If you’ve got a pretty, interesting, or unique bowl collecting dust on a shelf somewhere pull it down and put it to use as a decorative storage container.

  • In the entry – Use a decorative bowl to corral keys, sunglasses, wallets, ID badges, loose change, and whatever else you carry back and forth with you on a daily basis.
  • In the bathroom – What better way to display decorative soaps than in a decorative bowl?  Pretty bowls also make great containers for hair accessories, cosmetics, and more.
  • In the office – Use attractive finger bowls or ice cream bowls to hold small, loose office supplies.  

Anne from Circus Berry transformed this thrift store find specifically for storing keys, phone, loose change, etc. 

Flatware Caddies

The beauty of a caddy is its portability. Use them to store anything you want to easily tote from place to place within the room or within the house.  They come in a huge variety of styles and are perfectly suited for upright storage. 

  • In the living room – Use a flatware caddy to corral remote controls. Keep the caddy within easy reach of the sofa so everyone always knows where it is and can easily return those ever-elusive remotes to their rightful place.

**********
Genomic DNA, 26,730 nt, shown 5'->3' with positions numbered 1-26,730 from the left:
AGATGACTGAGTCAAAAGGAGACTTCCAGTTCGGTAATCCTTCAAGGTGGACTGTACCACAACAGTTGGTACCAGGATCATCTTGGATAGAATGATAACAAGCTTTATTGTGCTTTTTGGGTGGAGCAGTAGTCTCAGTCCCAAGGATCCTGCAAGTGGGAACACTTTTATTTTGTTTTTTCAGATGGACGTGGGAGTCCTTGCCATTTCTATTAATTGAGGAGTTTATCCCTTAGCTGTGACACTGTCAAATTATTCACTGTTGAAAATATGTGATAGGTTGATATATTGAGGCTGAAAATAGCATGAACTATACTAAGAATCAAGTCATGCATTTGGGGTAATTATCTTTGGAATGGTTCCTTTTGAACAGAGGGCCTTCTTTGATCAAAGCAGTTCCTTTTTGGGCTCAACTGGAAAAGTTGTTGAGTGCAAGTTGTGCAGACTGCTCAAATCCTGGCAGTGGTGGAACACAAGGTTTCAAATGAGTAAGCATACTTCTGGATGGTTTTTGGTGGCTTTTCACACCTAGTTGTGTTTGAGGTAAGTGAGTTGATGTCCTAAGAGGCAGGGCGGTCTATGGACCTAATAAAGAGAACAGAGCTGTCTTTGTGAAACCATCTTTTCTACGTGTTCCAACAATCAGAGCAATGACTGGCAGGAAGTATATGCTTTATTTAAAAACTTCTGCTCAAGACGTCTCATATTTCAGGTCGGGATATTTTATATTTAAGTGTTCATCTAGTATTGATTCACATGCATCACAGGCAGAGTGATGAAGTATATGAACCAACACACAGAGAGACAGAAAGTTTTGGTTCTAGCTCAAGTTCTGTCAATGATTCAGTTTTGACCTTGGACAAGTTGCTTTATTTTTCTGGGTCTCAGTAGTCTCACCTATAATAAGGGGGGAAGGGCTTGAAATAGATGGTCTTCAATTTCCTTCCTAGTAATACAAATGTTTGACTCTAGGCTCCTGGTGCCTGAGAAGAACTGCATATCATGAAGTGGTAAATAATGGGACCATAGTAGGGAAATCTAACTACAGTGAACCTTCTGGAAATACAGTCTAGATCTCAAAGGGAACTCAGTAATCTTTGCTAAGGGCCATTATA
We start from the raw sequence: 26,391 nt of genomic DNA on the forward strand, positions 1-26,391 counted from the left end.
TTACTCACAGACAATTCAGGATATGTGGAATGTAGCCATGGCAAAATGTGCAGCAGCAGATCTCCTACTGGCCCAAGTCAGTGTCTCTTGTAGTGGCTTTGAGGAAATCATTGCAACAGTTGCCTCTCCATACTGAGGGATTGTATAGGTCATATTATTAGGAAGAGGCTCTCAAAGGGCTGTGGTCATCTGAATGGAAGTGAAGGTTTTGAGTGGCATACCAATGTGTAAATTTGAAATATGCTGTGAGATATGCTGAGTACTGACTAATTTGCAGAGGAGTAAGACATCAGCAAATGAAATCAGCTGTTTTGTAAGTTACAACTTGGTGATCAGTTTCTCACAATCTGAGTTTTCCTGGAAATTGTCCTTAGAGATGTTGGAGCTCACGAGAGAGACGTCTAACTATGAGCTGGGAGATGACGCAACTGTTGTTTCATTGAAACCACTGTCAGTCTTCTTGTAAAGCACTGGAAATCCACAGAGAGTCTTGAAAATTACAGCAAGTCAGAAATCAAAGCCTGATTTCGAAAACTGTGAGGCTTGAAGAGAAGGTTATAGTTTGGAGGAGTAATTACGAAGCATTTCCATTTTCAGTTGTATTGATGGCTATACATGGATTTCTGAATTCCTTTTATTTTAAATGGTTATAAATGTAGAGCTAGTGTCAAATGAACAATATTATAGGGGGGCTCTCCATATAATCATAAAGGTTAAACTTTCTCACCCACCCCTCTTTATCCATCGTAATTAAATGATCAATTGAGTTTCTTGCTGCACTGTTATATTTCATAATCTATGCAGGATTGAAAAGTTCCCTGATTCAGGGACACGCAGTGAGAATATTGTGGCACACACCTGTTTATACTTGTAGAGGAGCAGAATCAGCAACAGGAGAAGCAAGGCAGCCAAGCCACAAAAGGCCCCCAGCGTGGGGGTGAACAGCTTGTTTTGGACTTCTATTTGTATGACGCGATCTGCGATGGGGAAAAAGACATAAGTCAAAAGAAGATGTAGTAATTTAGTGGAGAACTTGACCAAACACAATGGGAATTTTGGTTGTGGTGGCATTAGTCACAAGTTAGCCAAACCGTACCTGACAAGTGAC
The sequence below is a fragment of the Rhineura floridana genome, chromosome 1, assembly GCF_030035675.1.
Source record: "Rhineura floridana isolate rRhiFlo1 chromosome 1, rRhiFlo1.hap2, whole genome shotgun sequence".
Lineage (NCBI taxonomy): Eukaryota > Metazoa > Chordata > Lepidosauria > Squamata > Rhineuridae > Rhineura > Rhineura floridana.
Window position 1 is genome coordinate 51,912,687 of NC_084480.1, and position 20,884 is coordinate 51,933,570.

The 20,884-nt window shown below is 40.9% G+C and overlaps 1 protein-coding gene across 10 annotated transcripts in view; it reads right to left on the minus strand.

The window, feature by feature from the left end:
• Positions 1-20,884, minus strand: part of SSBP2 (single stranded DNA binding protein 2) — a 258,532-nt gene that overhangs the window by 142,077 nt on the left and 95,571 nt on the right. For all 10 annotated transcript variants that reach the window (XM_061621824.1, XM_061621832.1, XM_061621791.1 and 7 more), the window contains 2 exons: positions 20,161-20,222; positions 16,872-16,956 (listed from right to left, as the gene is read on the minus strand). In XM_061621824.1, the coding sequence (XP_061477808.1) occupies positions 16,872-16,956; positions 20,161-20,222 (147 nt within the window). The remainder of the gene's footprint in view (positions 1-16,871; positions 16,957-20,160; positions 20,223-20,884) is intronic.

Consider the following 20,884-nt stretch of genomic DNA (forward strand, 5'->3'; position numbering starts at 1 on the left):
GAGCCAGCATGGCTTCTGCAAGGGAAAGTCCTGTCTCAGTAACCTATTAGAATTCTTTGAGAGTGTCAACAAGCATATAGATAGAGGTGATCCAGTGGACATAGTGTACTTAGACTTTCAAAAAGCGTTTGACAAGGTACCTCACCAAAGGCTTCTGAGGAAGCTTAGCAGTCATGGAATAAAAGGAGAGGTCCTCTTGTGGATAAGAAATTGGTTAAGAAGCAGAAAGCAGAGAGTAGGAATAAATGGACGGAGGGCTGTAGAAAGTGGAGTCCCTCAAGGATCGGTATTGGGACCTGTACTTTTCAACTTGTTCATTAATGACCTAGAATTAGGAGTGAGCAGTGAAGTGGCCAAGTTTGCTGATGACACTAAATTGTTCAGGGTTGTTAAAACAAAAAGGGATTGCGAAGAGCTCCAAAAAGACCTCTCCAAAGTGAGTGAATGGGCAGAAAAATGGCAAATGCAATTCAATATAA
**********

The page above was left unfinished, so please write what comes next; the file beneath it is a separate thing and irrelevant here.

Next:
• In the bathroom – Use a caddy to keep hair brushes and combs within easy reach on the countertop.
  • In the office or craft room – Use a flatware caddy to organize pens, pencils, markers, rulers, paint brushes, and so forth.

A flatware caddy like this one works well for storing remote controls, eye glasses, and puzzle books. {source}

Glass Jars

Glass jars make just about anything looked classy from pasta and beans to buttons and beads.  They come in so many shapes and sizes (and even colors). Some come with and some without lids. The fact that they are clear makes them great for storing small, colorful items.

  • In the bathroom – Use glass jars as storage containers for soaps, cotton swabs, cotton balls, bath salts, bath beads, or make up brushes.
  • In the pantry – Use glass jars to store dry goods such as sugar, flour, corn meal, oats, etc.
  • In the craft room – Use glass jars to store buttons, bobbins, ribbon, spools of thread, stickers, markers, and more.

I love these petite canning jars transformed into spice jars.  The chalkboard paint on the lids makes changing the label a cinch.  {source}

Muffin Tins